Thursday, August 1, 2013

Movie Review: The Way Way Back

Every time I catch myself wishing that I could spend a whole summer at a beach house, I realize I might have to deal with a lot of annoying summer vacation movie cliches. That's what "The Way Way Back" feels like: a first draft of a decent summer coming of age comedy. This might be acceptable on some occasions, except that this comes from Jim Rash and Nat Faxon, who just won their deserved first Oscars for "The Descendants."

"The Way Way Back" opens with a promising moment of fine character establishment. Duncan (Liam James) sits slumped in the back seat as his mom's boyfriend Trent (Steve Carell) asks him to rank himself from 1 to 10. Duncan says he'd be a 6 but Trent calls him a 3. It's an uncomfortable moment in a film that's filled with awkwardness. The moment works especially well because Carell, who plays against type, truly sells it by acting like he truly believes he's helping Duncan out. He's just one of the many oblivious parents that populate the film.

Along with Trent, Duncan is accompanied by his mother (Toni Collette) and his step sister, who's essentially a teenage bully. Surprisingly, it is not the family, but their neighbors that make up the most entertaining part of the movie. Both Allison Janney, as walking TMI Betty, and her young son Peter (River Alexander), an overconfident goofball, steal every scene they're in. Betty's daughter Susanna (Anna Sophia Robb) is the girl next door to the lonely Duncan. For someone who is supposed to be a love interest, she sure is dull. It's often hard to tell who's side she's on as she weirdly switches between happiness and sulkiness at a moment's notice.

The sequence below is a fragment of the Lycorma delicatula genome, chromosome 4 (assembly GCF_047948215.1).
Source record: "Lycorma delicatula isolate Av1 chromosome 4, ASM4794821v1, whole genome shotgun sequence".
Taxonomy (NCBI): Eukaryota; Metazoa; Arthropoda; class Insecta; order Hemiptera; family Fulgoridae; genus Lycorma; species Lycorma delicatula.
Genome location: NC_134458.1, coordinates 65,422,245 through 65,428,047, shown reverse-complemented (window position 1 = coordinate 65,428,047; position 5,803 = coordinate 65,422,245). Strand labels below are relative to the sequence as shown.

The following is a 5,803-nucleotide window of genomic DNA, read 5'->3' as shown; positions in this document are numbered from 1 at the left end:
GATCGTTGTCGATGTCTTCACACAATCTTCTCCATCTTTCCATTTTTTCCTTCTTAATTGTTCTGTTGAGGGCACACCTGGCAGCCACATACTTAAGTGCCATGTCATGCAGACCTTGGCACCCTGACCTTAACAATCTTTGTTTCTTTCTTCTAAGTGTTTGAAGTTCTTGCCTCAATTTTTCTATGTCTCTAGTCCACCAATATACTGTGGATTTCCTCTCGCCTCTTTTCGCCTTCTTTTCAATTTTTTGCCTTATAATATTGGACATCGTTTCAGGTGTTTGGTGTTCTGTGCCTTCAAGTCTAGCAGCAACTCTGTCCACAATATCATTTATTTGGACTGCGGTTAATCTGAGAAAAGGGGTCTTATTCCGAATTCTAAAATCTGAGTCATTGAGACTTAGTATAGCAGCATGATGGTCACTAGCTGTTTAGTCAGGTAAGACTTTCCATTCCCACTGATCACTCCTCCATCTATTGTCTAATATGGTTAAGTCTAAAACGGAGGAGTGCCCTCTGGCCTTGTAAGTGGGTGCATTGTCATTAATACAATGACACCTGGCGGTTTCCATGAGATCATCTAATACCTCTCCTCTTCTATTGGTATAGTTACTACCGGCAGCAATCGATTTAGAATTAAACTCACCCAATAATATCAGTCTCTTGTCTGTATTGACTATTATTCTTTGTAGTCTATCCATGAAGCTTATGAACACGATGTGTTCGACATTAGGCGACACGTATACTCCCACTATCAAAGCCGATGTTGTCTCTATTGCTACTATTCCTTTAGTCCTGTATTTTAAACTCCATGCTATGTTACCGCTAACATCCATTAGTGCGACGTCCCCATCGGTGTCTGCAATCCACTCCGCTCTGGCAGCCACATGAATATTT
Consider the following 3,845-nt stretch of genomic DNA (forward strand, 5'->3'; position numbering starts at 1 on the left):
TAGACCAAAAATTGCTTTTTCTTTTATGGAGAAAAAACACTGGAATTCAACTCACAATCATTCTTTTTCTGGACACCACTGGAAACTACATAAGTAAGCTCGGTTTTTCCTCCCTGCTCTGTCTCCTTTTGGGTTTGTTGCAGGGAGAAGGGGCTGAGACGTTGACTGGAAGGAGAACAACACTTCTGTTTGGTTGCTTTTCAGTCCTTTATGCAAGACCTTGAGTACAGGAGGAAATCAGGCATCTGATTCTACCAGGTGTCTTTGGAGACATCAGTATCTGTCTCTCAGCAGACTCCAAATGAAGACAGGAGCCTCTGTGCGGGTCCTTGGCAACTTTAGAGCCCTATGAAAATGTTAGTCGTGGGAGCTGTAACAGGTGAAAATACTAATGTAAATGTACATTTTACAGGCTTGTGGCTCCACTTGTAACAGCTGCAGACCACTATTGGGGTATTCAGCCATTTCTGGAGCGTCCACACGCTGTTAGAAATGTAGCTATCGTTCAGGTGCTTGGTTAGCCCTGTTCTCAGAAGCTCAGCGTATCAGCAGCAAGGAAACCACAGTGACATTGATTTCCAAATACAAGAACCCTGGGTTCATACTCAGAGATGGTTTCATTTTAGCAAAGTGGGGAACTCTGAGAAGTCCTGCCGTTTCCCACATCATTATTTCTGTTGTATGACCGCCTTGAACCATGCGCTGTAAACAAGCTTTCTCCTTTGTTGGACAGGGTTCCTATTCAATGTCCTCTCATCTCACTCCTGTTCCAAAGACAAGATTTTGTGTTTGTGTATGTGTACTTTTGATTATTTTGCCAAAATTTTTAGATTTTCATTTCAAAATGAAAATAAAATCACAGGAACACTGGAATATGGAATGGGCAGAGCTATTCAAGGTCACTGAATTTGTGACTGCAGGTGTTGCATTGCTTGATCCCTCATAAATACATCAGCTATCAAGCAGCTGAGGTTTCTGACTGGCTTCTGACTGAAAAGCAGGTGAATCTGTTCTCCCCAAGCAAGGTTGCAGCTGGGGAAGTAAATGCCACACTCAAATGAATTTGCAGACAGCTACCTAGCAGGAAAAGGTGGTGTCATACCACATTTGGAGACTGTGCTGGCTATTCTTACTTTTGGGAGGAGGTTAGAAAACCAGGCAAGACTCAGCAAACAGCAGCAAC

Duncan doesn't have any friends. None of the adults can figure out why, even though it seems pretty obviously to have something to do with the absence of his father. Duncan mainly wanders aimlessly and one day decides to get a job at a water park. It never really makes sense as to why Duncan gets the job, but it's most likely because he meets Owen (Sam Rockwell), who is the coolest person imaginable. He's like a surrogate older brother and father to Duncan at the same time.

The workplace scenes are the best the film has to offer. Maybe I'm biased, because they reminded me of my days spent lifeguarding in high school. Some of the characters at the waterpark remind me of people I know and worked with. Yet, some of them remain nothing more than caricatures. There's nothing wrong with goofy characters, but they can never leap off the screen unless they have clearer motives and seem like real people. So for now, Jim Rash is nothing but the lonely old employee and Maya Rudolph is nothing but the boss with a stick up her butt. Even Owen, who is a standout thanks to Rockwell's performance, seems like a shell of a human, because his man child nature is barely glossed over.

It is also problematic that Liam James can't make our lead character likable or even relatable. It's not a problem that Duncan is awkward. The real problem is that it takes so long for him to open up that the moments of silence were just making me cringe. While silence can sometimes be more powerful than words, too much of it can lead to a lot more to be desired. Also, James never fully gets us on Duncan's side. Duncan's eventual outburst feels misplaced, as if they were scrambling for a proper moment in the film for it.

This is all a shame, given that "The Way Way Back" is written and directed by the excellent duo of Jim Rash and Nat Faxon. Both of them managed to bring the characters of "The Descendants" to life with such love and detail that they transcended all Hawaiian stereotypes. It is surprising that they couldn't do the same with all the Cape Cod vacationers.

"The Way Way Back" certainly has its moments. I usually like movies which put great detail into the little things. However, there just isn't enough to equal a complete whole. Good movies like that will let all the little details come together to complete the picture. "The Way Way Back" focuses too much on moments, and not enough on coherence.

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